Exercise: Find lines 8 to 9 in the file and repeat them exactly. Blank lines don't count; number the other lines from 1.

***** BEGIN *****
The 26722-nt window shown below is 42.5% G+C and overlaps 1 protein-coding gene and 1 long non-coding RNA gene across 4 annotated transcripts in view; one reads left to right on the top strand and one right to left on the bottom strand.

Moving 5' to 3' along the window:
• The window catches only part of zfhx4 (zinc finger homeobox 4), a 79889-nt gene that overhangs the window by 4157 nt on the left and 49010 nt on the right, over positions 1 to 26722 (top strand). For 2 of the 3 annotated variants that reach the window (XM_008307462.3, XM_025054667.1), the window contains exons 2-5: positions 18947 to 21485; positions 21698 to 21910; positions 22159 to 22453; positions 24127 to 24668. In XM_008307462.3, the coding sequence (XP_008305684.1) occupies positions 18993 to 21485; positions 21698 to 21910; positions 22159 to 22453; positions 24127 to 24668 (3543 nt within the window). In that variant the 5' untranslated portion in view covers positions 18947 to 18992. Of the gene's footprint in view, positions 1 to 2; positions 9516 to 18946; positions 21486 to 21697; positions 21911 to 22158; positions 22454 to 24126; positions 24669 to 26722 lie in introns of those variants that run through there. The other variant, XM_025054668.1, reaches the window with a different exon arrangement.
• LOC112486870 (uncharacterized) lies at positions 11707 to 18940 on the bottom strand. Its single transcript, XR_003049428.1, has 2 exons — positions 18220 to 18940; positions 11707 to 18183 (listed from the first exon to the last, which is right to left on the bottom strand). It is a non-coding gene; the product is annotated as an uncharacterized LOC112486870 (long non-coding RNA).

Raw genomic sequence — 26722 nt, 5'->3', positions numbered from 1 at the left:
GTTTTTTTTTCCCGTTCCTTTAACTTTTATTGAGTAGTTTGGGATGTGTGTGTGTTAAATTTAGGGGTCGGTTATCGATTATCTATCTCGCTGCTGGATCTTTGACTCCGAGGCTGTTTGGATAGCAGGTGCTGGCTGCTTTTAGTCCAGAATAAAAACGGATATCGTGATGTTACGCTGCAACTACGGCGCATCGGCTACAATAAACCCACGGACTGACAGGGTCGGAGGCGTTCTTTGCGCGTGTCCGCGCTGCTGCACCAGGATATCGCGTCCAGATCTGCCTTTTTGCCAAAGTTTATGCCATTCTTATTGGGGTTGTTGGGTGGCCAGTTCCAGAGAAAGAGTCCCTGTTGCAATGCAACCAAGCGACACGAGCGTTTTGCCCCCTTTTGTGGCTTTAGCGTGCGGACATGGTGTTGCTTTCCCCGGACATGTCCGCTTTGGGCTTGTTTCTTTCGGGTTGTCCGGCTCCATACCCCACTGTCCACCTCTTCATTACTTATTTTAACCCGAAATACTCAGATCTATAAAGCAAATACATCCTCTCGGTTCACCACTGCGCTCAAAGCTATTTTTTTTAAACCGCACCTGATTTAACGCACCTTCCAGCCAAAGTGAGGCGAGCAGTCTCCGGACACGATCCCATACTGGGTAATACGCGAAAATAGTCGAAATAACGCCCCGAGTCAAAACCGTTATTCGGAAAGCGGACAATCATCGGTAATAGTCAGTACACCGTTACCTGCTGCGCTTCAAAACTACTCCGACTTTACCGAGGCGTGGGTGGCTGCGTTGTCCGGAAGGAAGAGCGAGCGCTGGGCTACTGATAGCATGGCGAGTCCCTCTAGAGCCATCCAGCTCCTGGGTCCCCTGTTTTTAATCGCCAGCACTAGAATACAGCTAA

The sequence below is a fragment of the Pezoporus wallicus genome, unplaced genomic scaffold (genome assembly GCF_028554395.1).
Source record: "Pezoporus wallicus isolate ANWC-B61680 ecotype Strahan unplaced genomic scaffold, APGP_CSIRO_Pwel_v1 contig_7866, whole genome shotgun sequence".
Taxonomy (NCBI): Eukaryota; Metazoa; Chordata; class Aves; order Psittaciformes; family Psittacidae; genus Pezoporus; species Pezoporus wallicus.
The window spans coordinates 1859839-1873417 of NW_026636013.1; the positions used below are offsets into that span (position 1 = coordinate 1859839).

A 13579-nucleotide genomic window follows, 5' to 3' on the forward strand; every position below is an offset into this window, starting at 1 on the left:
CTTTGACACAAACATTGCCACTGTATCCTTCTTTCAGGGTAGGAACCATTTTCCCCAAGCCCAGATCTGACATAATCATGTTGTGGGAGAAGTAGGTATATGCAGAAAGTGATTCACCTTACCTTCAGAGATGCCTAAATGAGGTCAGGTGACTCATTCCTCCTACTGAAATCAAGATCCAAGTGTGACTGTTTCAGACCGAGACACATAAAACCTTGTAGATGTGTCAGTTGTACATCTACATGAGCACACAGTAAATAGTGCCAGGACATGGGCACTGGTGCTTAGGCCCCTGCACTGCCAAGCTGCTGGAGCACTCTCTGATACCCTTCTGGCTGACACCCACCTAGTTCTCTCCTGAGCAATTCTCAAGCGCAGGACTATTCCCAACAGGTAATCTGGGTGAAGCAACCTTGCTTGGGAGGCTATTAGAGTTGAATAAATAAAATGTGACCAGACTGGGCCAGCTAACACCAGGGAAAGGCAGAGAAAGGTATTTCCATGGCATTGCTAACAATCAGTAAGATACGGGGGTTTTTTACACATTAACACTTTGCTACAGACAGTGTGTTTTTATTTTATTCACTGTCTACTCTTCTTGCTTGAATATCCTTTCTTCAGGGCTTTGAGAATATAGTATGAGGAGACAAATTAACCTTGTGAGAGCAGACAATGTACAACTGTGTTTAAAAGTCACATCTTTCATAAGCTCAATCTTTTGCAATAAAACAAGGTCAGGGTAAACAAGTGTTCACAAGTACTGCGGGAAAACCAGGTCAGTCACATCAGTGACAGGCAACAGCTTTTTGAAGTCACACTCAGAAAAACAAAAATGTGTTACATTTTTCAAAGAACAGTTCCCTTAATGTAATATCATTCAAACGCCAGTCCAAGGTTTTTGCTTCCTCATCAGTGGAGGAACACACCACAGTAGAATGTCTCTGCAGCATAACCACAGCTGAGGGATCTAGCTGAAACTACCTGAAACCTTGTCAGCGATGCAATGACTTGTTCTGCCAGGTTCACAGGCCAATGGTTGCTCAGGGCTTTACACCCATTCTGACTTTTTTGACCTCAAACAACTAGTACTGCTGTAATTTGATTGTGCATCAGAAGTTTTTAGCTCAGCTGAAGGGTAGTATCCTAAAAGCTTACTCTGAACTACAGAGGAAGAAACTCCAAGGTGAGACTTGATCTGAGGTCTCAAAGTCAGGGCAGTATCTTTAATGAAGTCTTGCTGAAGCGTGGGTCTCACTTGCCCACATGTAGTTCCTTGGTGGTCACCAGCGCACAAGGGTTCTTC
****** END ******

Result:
Source record: "Pezoporus wallicus isolate ANWC-B61680 ecotype Strahan unplaced genomic scaffold, APGP_CSIRO_Pwel_v1 contig_7866, whole genome shotgun sequence".
Taxonomy (NCBI): Eukaryota; Metazoa; Chordata; class Aves; order Psittaciformes; family Psittacidae; genus Pezoporus; species Pezoporus wallicus.